This past week, University College London’s (UCL) Bartlett Faculty of the Built Environment announced its search for a new dean to replace Professor Alan Penn, the current Dean who will resign after two five-year terms in the role. The new dean will head the 13 schools and organizations that compose The Bartlett, one of the most prestigious centers for architecture and urban planning in the world. During his ten-year reign as head of The Bartlett, Penn has contributed to major organizational changes within the program. Under Penn’s lengthy tenure, the maximum allowed by UCL, The Bartlett’s curriculum has doubled in size, from 36 to 77 programs offered to over 3,000 students. To facilitate this rapid development, faculty income and staff numbers have increased five-fold. The physical estate of The Bartlett has expanded as well, developing from 18,000 square feet to nearly 46,000 square feet in only ten years. This includes the renovation of 22 Gordon Street and the unveiling of the Here East facility along London's Queen Elizabeth Olympic Park, which added valuable housing, teaching, research, and commercial space to The Bartlett community. “Accelerate,” the ground-breaking program designed to increase diversity in the architectural field, was also founded during this time. “I have been lucky to have been dean at a time when the central importance of the built environment to the future of society and the planet has started to be understood,” said Professor Alan Penn in a statement. “UCL has invested heavily and The Bartlett is now a research and educational powerhouse. We attract some of the best staff and students from around the world and working with them is truly inspiring.” The new dean, who will assume the position in September 2019, will have the opportunity to build on the success of Penn and continue to establish The Bartlett as a world leader in architecture and urban planning. Some of the key tasks that will be assigned to the new dean include launching a UCL Energy Impact Accelerator program, expanding opportunities for cross-disciplinary work at business and tech outlet Here East, and engendering diversity, equality, and inclusion among the students and faculty of The Bartlett. Penn will return to The Bartlett after a year’s sabbatical in order to resume his job as Professor in Architectural and Urban Computing in the school’s Space Syntax Laboratory, where he will explore the built environment’s impact on the patterns of socioeconomic behavior of communities and organizations. Details regarding the Dean recruitment process can be found on UCL’s career website.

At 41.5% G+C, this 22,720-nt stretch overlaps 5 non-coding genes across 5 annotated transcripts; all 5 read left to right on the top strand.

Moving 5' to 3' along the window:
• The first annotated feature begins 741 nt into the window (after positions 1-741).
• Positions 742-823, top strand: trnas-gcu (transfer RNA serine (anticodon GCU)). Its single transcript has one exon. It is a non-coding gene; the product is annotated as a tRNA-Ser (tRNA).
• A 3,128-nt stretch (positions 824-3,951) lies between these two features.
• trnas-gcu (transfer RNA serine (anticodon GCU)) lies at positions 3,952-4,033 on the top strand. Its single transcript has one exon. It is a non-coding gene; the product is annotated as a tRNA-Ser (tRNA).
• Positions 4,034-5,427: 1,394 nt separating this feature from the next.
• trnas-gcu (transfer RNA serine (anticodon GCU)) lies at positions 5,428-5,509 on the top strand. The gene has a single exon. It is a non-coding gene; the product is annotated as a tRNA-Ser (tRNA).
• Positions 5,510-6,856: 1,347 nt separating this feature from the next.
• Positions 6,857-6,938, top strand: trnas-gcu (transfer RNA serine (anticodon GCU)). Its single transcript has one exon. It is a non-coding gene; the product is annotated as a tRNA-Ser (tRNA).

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Patrik Schumacher sues to become sole executor of Zaha Hadid’s estate

Zaha Hadid Architects (ZHA) principal Patrik Schumacher issued a claim in London’s High Court earlier today in an attempt to remove the other three executors of Dame Zaha Hadid's will from her $90 million estate. Those executors include Zaha’s niece, Rana Hadid, artist and friend Brian Clarke, and developer and current Pritzker Prize jury chairman Lord Peter Palumbo. The three executors, all trustees of the Zaha Hadid Foundation, immediately released a joint statement slamming Schumacher’s decision. It was stressed that before her death, Hadid chose the three executors to oversee her estate based on the closeness of her relationship to each. A lawyer representing the three issued the following statement: